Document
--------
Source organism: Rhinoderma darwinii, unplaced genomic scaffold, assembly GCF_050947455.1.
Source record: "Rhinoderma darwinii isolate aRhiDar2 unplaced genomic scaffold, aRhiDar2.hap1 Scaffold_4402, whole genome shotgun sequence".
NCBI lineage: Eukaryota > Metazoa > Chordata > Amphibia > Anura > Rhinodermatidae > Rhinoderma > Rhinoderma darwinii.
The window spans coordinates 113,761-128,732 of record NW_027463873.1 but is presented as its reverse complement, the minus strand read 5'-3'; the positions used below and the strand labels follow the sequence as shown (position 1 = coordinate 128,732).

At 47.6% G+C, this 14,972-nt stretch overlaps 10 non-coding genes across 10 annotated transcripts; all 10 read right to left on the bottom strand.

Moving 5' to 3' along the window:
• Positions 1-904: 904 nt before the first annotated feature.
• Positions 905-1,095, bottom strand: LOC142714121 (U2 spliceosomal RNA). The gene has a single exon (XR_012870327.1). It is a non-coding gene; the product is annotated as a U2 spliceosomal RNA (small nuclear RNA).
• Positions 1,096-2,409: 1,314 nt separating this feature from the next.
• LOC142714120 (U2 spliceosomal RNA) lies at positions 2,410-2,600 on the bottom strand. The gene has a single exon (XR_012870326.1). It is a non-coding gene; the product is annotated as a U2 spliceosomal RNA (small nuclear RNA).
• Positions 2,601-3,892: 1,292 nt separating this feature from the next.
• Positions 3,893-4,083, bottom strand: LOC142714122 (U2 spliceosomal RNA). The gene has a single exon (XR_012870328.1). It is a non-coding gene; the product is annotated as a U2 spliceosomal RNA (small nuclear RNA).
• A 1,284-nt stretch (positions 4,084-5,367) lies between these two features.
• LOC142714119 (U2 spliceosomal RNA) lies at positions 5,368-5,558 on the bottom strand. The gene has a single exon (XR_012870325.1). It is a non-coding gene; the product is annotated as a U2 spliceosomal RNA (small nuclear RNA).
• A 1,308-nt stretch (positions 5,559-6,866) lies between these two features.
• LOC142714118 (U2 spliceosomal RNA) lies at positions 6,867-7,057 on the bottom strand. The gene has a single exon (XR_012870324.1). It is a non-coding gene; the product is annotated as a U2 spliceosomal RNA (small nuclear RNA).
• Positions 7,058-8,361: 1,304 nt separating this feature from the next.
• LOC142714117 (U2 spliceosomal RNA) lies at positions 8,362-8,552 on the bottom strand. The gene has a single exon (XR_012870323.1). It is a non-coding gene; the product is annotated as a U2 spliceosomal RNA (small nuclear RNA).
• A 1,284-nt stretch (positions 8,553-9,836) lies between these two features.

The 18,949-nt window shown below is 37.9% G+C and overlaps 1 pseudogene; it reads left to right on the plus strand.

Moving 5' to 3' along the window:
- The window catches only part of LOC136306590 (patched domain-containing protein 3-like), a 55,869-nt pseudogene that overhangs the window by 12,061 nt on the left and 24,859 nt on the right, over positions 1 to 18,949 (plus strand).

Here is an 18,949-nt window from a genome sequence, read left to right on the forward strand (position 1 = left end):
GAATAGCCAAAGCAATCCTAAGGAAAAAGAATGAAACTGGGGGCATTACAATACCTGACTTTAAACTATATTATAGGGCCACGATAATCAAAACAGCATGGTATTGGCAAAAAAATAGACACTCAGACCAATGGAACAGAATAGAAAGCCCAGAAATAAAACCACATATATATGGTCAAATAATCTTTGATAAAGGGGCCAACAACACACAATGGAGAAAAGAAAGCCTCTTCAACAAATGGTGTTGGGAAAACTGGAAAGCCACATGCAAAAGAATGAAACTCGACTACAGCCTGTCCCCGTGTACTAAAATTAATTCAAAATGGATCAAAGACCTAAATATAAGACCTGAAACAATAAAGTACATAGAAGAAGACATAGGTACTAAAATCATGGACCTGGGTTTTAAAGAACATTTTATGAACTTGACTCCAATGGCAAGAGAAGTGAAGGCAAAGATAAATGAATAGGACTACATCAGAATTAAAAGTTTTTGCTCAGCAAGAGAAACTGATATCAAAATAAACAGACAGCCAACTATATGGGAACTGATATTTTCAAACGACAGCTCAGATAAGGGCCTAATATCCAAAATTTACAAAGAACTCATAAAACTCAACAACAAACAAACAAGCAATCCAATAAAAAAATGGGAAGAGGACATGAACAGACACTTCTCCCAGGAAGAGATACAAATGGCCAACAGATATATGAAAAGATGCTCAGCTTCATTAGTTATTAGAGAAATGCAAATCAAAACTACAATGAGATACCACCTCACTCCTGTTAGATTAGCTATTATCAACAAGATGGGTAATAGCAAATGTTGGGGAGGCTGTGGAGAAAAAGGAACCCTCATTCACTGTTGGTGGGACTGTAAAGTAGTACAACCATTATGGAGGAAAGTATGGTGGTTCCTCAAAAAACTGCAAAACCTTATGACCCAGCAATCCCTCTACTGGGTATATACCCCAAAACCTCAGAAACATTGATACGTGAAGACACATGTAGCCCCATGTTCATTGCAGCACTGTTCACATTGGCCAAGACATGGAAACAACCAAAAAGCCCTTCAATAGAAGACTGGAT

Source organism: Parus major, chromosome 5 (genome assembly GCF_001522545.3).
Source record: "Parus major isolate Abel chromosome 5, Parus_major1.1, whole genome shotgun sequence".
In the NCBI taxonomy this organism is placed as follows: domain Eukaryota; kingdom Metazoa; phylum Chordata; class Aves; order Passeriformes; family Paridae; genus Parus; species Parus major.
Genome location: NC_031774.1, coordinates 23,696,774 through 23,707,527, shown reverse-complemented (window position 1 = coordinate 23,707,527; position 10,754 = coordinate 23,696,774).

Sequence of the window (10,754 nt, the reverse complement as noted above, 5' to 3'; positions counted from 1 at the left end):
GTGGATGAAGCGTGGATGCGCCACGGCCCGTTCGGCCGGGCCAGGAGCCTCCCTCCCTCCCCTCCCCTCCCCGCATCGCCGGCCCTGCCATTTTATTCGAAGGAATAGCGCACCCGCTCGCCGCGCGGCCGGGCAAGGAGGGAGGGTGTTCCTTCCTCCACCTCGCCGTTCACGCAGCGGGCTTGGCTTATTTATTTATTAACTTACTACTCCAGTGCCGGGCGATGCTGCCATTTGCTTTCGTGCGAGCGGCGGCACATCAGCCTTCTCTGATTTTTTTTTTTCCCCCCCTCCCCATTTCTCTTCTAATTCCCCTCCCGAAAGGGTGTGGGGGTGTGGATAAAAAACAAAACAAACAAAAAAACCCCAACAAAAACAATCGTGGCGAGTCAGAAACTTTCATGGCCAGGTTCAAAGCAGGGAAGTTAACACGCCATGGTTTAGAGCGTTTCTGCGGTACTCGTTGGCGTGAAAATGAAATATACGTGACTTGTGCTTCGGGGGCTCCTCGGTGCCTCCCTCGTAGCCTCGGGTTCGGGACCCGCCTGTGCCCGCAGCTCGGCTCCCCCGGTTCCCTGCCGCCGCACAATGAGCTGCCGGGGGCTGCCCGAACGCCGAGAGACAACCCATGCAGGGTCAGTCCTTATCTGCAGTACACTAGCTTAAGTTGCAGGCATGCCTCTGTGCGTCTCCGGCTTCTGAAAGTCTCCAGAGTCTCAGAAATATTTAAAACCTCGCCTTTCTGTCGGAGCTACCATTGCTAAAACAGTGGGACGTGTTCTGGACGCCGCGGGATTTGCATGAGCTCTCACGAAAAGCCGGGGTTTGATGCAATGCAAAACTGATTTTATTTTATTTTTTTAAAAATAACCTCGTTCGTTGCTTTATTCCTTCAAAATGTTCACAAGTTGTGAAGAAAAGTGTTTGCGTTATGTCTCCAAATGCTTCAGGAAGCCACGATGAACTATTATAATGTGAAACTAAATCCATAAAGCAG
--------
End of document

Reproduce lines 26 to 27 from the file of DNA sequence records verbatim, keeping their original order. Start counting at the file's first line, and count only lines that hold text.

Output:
Source record: "Parus major isolate Abel chromosome 5, Parus_major1.1, whole genome shotgun sequence".
In the NCBI taxonomy this organism is placed as follows: domain Eukaryota; kingdom Metazoa; phylum Chordata; class Aves; order Passeriformes; family Paridae; genus Parus; species Parus major.